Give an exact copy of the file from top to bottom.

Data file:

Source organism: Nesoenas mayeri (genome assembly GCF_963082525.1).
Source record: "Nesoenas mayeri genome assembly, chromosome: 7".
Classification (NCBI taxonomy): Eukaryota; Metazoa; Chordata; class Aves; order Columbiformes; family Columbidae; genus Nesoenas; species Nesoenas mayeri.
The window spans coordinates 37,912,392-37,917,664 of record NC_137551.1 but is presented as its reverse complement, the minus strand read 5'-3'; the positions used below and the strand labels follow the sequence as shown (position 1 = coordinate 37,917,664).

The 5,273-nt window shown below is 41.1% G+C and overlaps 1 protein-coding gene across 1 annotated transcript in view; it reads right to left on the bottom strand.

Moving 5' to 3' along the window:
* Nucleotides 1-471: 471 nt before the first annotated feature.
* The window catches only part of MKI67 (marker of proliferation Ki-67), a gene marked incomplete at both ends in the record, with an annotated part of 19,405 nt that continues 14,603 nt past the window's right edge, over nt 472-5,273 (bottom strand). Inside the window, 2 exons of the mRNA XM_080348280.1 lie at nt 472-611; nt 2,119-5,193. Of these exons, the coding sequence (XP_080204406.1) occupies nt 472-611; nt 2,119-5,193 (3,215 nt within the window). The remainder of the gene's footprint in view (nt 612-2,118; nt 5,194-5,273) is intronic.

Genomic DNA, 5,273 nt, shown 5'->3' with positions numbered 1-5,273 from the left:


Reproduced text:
Source organism: Nesoenas mayeri (genome assembly GCF_963082525.1).
Source record: "Nesoenas mayeri genome assembly, chromosome: 7".
Classification (NCBI taxonomy): Eukaryota; Metazoa; Chordata; class Aves; order Columbiformes; family Columbidae; genus Nesoenas; species Nesoenas mayeri.
The window spans coordinates 37,912,392-37,917,664 of record NC_137551.1 but is presented as its reverse complement, the minus strand read 5'-3'; the positions used below and the strand labels follow the sequence as shown (position 1 = coordinate 37,917,664).

The 5,273-nt window shown below is 41.1% G+C and overlaps 1 protein-coding gene across 1 annotated transcript in view; it reads right to left on the bottom strand.

Moving 5' to 3' along the window:
* Nucleotides 1-471: 471 nt before the first annotated feature.
* The window catches only part of MKI67 (marker of proliferation Ki-67), a gene marked incomplete at both ends in the record, with an annotated part of 19,405 nt that continues 14,603 nt past the window's right edge, over nt 472-5,273 (bottom strand). Inside the window, 2 exons of the mRNA XM_080348280.1 lie at nt 472-611; nt 2,119-5,193. Of these exons, the coding sequence (XP_080204406.1) occupies nt 472-611; nt 2,119-5,193 (3,215 nt within the window). The remainder of the gene's footprint in view (nt 612-2,118; nt 5,194-5,273) is intronic.

Genomic DNA, 5,273 nt, shown 5'->3' with positions numbered 1-5,273 from the left: